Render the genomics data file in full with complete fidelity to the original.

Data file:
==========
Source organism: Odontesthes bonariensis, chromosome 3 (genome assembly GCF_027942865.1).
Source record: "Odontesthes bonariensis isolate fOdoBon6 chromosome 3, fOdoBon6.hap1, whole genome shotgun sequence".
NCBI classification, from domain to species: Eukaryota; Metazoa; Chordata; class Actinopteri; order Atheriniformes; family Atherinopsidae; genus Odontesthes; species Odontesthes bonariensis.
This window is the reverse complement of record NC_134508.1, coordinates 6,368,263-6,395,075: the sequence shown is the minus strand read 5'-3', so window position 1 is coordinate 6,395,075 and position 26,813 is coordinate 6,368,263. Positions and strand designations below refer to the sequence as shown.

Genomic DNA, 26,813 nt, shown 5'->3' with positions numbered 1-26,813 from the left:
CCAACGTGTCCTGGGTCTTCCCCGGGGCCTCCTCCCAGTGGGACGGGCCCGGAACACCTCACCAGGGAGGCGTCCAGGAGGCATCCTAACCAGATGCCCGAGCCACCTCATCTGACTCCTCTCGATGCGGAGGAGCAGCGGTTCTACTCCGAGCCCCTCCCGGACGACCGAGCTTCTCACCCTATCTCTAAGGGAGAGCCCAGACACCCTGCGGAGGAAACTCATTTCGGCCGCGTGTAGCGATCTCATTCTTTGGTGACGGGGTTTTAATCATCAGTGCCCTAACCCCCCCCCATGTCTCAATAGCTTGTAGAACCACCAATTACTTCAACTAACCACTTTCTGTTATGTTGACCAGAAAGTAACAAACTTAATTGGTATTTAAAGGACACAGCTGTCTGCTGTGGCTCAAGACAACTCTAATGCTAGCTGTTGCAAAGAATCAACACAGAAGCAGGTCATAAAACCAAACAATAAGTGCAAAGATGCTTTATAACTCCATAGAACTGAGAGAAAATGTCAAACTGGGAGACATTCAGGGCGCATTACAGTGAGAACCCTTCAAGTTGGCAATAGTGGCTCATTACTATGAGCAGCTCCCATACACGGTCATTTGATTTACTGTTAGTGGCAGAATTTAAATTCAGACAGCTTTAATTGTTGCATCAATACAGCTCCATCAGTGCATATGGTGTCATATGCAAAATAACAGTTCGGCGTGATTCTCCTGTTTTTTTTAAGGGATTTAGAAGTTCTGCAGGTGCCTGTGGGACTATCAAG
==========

Source organism: Odontesthes bonariensis, chromosome 3 (genome assembly GCF_027942865.1).
Source record: "Odontesthes bonariensis isolate fOdoBon6 chromosome 3, fOdoBon6.hap1, whole genome shotgun sequence".
NCBI classification, from domain to species: Eukaryota; Metazoa; Chordata; class Actinopteri; order Atheriniformes; family Atherinopsidae; genus Odontesthes; species Odontesthes bonariensis.
This window is the reverse complement of record NC_134508.1, coordinates 6,368,263-6,395,075: the sequence shown is the minus strand read 5'-3', so window position 1 is coordinate 6,395,075 and position 26,813 is coordinate 6,368,263. Positions and strand designations below refer to the sequence as shown.

Genomic DNA, 26,813 nt, shown 5'->3' with positions numbered 1-26,813 from the left:
CCAACGTGTCCTGGGTCTTCCCCGGGGCCTCCTCCCAGTGGGACGGGCCCGGAACACCTCACCAGGGAGGCGTCCAGGAGGCATCCTAACCAGATGCCCGAGCCACCTCATCTGACTCCTCTCGATGCGGAGGAGCAGCGGTTCTACTCCGAGCCCCTCCCGGACGACCGAGCTTCTCACCCTATCTCTAAGGGAGAGCCCAGACACCCTGCGGAGGAAACTCATTTCGGCCGCGTGTAGCGATCTCATTCTTTGGTGACGGGGTTTTAATCATCAGTGCCCTAACCCCCCCCCATGTCTCAATAGCTTGTAGAACCACCAATTACTTCAACTAACCACTTTCTGTTATGTTGACCAGAAAGTAACAAACTTAATTGGTATTTAAAGGACACAGCTGTCTGCTGTGGCTCAAGACAACTCTAATGCTAGCTGTTGCAAAGAATCAACACAGAAGCAGGTCATAAAACCAAACAATAAGTGCAAAGATGCTTTATAACTCCATAGAACTGAGAGAAAATGTCAAACTGGGAGACATTCAGGGCGCATTACAGTGAGAACCCTTCAAGTTGGCAATAGTGGCTCATTACTATGAGCAGCTCCCATACACGGTCATTTGATTTACTGTTAGTGGCAGAATTTAAATTCAGACAGCTTTAATTGTTGCATCAATACAGCTCCATCAGTGCATATGGTGTCATATGCAAAATAACAGTTCGGCGTGATTCTCCTGTTTTTTTTAAGGGATTTAGAAGTTCTGCAGGTGCCTGTGGGACTATCAAG